Tuesday, February 12, 2002
Steamboat Springs When locals think of Steamboat Springs' heritage, the first words that probably come to their minds are Winter Sports Club. The name conjures up images of airborne youngsters throughout the skiing world, but the club's biggest influence and its most devoted fans are located right here in Steamboat Springs.
The Steamboat Springs Winter Sports Club won the second Steamboat Springs Heritage Award, given to a group, organization or person that best exemplifies and contributes to the heritage of Steamboat Springs, Saturday during the Winter Carnival night show at Howelsen Hill. City Council President Kathy Connell presented the award to club Executive Director Rick DeVos in front of more than 1,000 people.
DeVos was surprised and touched.
"We're really proud to have the community and the city recognize us for the long-term contribution the club has made to the community," he said Tuesday.
The award seems particularly fitting given the fact the Winter Sports Club has reached a new pinnacle of success in terms of training athletes for world-class competitions.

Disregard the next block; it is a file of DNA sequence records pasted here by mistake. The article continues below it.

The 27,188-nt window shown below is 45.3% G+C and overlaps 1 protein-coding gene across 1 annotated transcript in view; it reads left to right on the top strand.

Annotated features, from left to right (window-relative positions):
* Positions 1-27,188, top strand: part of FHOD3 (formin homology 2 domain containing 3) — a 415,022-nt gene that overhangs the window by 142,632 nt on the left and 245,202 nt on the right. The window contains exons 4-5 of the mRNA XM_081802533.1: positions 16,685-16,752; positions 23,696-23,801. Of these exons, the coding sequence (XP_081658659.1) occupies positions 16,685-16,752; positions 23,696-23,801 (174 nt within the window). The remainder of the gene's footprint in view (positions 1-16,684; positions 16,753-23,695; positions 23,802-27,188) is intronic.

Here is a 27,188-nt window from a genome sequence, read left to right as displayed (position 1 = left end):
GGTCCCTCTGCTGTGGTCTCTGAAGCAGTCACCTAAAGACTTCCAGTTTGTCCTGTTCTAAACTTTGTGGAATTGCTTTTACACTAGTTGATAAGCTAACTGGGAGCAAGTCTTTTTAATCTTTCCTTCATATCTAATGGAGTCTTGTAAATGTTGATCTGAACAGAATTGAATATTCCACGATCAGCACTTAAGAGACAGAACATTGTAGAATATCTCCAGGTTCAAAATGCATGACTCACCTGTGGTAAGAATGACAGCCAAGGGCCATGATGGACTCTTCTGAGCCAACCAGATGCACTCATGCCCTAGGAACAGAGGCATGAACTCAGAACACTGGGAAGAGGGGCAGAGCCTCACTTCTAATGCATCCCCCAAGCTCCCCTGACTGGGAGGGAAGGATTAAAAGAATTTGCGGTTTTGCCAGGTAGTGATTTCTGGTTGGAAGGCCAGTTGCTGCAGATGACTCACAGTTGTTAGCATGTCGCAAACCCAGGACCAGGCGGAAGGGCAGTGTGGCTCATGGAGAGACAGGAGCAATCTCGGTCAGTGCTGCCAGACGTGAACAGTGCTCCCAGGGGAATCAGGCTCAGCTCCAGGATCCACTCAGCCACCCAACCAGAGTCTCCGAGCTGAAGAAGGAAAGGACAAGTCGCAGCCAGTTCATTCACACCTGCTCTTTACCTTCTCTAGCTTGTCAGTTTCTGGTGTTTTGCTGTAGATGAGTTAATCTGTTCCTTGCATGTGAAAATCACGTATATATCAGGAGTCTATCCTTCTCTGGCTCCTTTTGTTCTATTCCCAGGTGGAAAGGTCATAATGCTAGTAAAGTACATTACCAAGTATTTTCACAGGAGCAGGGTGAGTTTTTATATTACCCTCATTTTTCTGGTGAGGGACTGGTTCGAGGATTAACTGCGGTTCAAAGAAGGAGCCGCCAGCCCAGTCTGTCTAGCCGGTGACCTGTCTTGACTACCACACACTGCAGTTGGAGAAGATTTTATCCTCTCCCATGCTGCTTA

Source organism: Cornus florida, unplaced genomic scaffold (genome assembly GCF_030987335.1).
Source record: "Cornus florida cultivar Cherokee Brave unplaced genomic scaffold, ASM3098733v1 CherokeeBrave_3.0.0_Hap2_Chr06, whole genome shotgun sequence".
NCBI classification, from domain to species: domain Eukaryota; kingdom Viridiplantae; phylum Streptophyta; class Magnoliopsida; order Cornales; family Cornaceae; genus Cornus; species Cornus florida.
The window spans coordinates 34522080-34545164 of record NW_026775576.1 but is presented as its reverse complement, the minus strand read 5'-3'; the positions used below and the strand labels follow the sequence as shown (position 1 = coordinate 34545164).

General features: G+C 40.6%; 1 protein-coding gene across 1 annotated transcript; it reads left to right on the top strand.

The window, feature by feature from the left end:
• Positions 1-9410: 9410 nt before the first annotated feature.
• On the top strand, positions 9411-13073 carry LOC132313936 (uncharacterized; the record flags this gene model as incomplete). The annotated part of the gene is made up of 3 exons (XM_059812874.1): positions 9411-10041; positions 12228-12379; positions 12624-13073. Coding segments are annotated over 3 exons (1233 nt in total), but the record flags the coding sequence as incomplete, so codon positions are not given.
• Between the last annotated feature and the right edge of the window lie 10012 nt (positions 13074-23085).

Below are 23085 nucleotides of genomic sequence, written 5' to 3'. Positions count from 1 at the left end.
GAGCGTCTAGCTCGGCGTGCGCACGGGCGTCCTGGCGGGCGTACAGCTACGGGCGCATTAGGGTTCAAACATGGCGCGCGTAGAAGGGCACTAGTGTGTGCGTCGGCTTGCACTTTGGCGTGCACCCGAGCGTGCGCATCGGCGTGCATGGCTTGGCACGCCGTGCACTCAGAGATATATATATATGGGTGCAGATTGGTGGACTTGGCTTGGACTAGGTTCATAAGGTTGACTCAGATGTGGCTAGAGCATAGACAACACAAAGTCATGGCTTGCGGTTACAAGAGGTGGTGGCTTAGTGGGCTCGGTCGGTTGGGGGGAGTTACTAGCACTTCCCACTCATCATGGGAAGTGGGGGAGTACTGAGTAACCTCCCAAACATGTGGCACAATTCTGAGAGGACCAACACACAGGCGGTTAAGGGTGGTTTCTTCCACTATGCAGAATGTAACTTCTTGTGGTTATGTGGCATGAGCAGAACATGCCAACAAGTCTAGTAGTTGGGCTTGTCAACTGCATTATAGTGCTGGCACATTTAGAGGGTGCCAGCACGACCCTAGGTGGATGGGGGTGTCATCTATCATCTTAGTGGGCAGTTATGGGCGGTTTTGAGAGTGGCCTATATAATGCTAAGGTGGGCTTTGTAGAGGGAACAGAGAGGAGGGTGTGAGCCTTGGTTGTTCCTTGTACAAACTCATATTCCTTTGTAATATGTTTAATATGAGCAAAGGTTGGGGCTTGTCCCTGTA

On Tuesday, a number of the club's athletes put in outstanding performances at the Olympics, with local Travis Mayer winning a silver medal in moguls skiing at Deer Valley. In addition, locals Clint Jones and Alan Alborn made the cut for the finals in ski jumping on the K-120 meter hill near Park City.
Since 1914, more than 50 Olympians have come from Steamboat Springs. But the Winter Sports Club does more than just train the most Olympians from any town in North America. The club, 75 coaches strong, is training 630 people this year, with programs for everyone from toddlers to adults.
Councilwoman Arianthe Stettner nominated the club, which was established in 1914 to organize the Winter Carnival, for the award.
The first Heritage Award was presented in 2000 to John Fetcher, though the city took 2001 off, deciding not to present the award.
"It's pretty special," Stettner said. "It's not the kind of thing we want to do annually."
The Steamboat Springs City Council chooses the winner of the award from nominations. The winner receives a bronze elk statue created by local artist and rancher Curtis Zabel.